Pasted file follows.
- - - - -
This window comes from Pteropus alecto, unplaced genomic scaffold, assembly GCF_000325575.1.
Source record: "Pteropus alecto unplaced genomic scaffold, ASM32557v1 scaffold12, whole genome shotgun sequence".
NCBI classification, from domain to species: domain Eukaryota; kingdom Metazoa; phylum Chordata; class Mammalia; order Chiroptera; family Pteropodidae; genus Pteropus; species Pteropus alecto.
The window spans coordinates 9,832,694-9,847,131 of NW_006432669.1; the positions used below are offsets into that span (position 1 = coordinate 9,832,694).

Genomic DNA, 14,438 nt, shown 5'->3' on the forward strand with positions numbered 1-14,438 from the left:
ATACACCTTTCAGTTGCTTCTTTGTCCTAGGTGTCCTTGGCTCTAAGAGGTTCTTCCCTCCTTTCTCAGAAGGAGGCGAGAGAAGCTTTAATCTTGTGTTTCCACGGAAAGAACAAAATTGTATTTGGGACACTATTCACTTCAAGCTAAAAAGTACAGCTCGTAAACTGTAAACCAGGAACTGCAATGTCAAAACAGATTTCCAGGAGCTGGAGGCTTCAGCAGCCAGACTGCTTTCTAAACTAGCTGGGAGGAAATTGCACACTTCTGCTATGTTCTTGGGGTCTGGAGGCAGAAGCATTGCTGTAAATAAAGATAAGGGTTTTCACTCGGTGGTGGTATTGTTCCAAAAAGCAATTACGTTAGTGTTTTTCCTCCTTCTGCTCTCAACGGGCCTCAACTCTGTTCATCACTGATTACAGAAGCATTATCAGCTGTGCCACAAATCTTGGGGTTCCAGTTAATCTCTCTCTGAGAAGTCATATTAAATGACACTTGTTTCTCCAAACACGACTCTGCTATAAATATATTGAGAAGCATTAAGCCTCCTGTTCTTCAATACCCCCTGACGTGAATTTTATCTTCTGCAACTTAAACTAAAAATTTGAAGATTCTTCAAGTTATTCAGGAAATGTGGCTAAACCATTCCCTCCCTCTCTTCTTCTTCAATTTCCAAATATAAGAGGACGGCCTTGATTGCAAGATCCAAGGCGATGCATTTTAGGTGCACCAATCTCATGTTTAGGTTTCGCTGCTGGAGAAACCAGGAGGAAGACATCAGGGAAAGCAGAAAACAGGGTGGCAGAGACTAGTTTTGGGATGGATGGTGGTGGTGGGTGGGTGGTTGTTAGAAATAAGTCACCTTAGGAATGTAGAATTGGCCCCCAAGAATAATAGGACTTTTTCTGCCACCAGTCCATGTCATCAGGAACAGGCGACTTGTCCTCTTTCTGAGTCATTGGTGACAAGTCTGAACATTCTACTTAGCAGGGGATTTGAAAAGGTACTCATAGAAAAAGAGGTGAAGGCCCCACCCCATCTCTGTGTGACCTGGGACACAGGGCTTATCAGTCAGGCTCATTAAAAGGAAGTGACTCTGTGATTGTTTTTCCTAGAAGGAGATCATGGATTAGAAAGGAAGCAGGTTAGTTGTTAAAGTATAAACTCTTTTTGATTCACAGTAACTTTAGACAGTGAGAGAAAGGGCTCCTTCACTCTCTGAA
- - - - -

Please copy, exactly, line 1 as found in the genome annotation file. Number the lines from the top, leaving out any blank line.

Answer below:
This window comes from Pteropus alecto, unplaced genomic scaffold, assembly GCF_000325575.1.